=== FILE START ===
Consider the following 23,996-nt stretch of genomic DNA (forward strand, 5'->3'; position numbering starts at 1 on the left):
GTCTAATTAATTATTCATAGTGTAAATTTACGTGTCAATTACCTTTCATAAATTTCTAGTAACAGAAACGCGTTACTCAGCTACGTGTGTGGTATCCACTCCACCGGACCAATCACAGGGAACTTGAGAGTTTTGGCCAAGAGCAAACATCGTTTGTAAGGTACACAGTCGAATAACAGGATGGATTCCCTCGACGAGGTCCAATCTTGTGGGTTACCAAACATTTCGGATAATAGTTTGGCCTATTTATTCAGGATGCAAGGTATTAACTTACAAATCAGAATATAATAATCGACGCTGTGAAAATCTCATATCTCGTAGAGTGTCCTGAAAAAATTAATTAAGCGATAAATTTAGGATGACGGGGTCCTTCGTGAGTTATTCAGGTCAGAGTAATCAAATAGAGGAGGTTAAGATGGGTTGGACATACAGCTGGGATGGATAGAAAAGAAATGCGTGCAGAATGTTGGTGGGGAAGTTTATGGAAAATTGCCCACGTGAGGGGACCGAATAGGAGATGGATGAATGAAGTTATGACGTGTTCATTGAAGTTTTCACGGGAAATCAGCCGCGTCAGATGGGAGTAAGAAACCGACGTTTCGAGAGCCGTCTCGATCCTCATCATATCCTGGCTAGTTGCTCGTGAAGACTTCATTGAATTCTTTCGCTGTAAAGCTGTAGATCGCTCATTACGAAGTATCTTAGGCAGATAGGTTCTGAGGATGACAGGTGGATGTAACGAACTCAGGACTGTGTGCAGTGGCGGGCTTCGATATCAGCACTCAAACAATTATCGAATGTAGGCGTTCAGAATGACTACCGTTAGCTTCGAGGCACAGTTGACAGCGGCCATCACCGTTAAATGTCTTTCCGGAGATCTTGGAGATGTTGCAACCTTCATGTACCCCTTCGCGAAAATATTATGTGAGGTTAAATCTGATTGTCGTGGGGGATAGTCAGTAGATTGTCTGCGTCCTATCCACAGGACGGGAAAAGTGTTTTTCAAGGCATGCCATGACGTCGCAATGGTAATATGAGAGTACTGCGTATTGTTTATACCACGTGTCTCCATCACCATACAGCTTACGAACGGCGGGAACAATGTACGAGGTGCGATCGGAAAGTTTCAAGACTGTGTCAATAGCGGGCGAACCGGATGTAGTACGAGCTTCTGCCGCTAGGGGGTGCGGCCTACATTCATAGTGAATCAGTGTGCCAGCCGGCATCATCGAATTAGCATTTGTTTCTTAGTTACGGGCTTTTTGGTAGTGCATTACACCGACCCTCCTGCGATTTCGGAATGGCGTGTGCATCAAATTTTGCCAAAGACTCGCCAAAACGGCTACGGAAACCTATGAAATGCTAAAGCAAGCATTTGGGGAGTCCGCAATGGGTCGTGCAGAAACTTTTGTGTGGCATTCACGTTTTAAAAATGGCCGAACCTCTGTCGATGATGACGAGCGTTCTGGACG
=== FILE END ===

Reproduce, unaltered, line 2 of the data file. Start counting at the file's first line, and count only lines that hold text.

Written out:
GTCTAATTAATTATTCATAGTGTAAATTTACGTGTCAATTACCTTTCATAAATTTCTAGTAACAGAAACGCGTTACTCAGCTACGTGTGTGGTATCCACTCCACCGGACCAATCACAGGGAACTTGAGAGTTTTGGCCAAGAGCAAACATCGTTTGTAAGGTACACAGTCGAATAACAGGATGGATTCCCTCGACGAGGTCCAATCTTGTGGGTTACCAAACATTTCGGATAATAGTTTGGCCTATTTATTCAGGATGCAAGGTATTAACTTACAAATCAGAATATAATAATCGACGCTGTGAAAATCTCATATCTCGTAGAGTGTCCTGAAAAAATTAATTAAGCGATAAATTTAGGATGACGGGGTCCTTCGTGAGTTATTCAGGTCAGAGTAATCAAATAGAGGAGGTTAAGATGGGTTGGACATACAGCTGGGATGGATAGAAAAGAAATGCGTGCAGAATGTTGGTGGGGAAGTTTATGGAAAATTGCCCACGTGAGGGGACCGAATAGGAGATGGATGAATGAAGTTATGACGTGTTCATTGAAGTTTTCACGGGAAATCAGCCGCGTCAGATGGGAGTAAGAAACCGACGTTTCGAGAGCCGTCTCGATCCTCATCATATCCTGGCTAGTTGCTCGTGAAGACTTCATTGAATTCTTTCGCTGTAAAGCTGTAGATCGCTCATTACGAAGTATCTTAGGCAGATAGGTTCTGAGGATGACAGGTGGATGTAACGAACTCAGGACTGTGTGCAGTGGCGGGCTTCGATATCAGCACTCAAACAATTATCGAATGTAGGCGTTCAGAATGACTACCGTTAGCTTCGAGGCACAGTTGACAGCGGCCATCACCGTTAAATGTCTTTCCGGAGATCTTGGAGATGTTGCAACCTTCATGTACCCCTTCGCGAAAATATTATGTGAGGTTAAATCTGATTGTCGTGGGGGATAGTCAGTAGATTGTCTGCGTCCTATCCACAGGACGGGAAAAGTGTTTTTCAAGGCATGCCATGACGTCGCAATGGTAATATGAGAGTACTGCGTATTGTTTATACCACGTGTCTCCATCACCATACAGCTTACGAACGGCGGGAACAATGTACGAGGTGCGATCGGAAAGTTTCAAGACTGTGTCAATAGCGGGCGAACCGGATGTAGTACGAGCTTCTGCCGCTAGGGGGTGCGGCCTACATTCATAGTGAATCAGTGTGCCAGCCGGCATCATCGAATTAGCATTTGTTTCTTAGTTACGGGCTTTTTGGTAGTGCATTACACCGACCCTCCTGCGATTTCGGAATGGCGTGTGCATCAAATTTTGCCAAAGACTCGCCAAAACGGCTACGGAAACCTATGAAATGCTAAAGCAAGCATTTGGGGAGTCCGCAATGGGTCGTGCAGAAACTTTTGTGTGGCATTCACGTTTTAAAAATGGCCGAACCTCTGTCGATGATGACGAGCGTTCTGGACG